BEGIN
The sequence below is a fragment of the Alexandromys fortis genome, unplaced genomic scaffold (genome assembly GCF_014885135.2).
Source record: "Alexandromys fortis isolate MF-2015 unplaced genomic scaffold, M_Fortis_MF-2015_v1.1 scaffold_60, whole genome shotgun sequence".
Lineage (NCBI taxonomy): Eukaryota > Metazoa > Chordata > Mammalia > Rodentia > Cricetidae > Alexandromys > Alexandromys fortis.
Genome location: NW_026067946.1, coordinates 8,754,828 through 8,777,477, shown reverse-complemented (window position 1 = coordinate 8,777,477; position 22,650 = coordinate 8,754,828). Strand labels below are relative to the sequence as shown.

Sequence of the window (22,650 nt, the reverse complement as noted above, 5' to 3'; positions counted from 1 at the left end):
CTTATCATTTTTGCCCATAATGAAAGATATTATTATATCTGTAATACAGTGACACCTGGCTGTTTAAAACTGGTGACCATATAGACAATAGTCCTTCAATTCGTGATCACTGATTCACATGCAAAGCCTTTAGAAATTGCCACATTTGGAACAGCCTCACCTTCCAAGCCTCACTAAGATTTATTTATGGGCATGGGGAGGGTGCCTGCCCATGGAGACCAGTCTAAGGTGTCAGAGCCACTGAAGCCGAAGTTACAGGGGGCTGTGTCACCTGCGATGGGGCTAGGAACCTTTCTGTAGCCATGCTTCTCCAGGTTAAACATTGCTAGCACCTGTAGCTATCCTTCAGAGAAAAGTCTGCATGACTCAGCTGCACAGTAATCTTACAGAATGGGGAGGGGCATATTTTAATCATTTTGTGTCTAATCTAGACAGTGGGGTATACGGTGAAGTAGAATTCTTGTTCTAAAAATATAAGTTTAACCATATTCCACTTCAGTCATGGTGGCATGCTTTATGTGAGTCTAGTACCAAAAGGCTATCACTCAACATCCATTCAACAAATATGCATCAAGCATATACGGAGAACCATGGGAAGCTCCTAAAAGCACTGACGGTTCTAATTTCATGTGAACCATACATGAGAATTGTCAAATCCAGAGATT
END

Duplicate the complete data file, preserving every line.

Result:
The sequence below is a fragment of the Alexandromys fortis genome, unplaced genomic scaffold (genome assembly GCF_014885135.2).
Source record: "Alexandromys fortis isolate MF-2015 unplaced genomic scaffold, M_Fortis_MF-2015_v1.1 scaffold_60, whole genome shotgun sequence".
Lineage (NCBI taxonomy): Eukaryota > Metazoa > Chordata > Mammalia > Rodentia > Cricetidae > Alexandromys > Alexandromys fortis.
Genome location: NW_026067946.1, coordinates 8,754,828 through 8,777,477, shown reverse-complemented (window position 1 = coordinate 8,777,477; position 22,650 = coordinate 8,754,828). Strand labels below are relative to the sequence as shown.

Sequence of the window (22,650 nt, the reverse complement as noted above, 5' to 3'; positions counted from 1 at the left end):
CTTATCATTTTTGCCCATAATGAAAGATATTATTATATCTGTAATACAGTGACACCTGGCTGTTTAAAACTGGTGACCATATAGACAATAGTCCTTCAATTCGTGATCACTGATTCACATGCAAAGCCTTTAGAAATTGCCACATTTGGAACAGCCTCACCTTCCAAGCCTCACTAAGATTTATTTATGGGCATGGGGAGGGTGCCTGCCCATGGAGACCAGTCTAAGGTGTCAGAGCCACTGAAGCCGAAGTTACAGGGGGCTGTGTCACCTGCGATGGGGCTAGGAACCTTTCTGTAGCCATGCTTCTCCAGGTTAAACATTGCTAGCACCTGTAGCTATCCTTCAGAGAAAAGTCTGCATGACTCAGCTGCACAGTAATCTTACAGAATGGGGAGGGGCATATTTTAATCATTTTGTGTCTAATCTAGACAGTGGGGTATACGGTGAAGTAGAATTCTTGTTCTAAAAATATAAGTTTAACCATATTCCACTTCAGTCATGGTGGCATGCTTTATGTGAGTCTAGTACCAAAAGGCTATCACTCAACATCCATTCAACAAATATGCATCAAGCATATACGGAGAACCATGGGAAGCTCCTAAAAGCACTGACGGTTCTAATTTCATGTGAACCATACATGAGAATTGTCAAATCCAGAGATT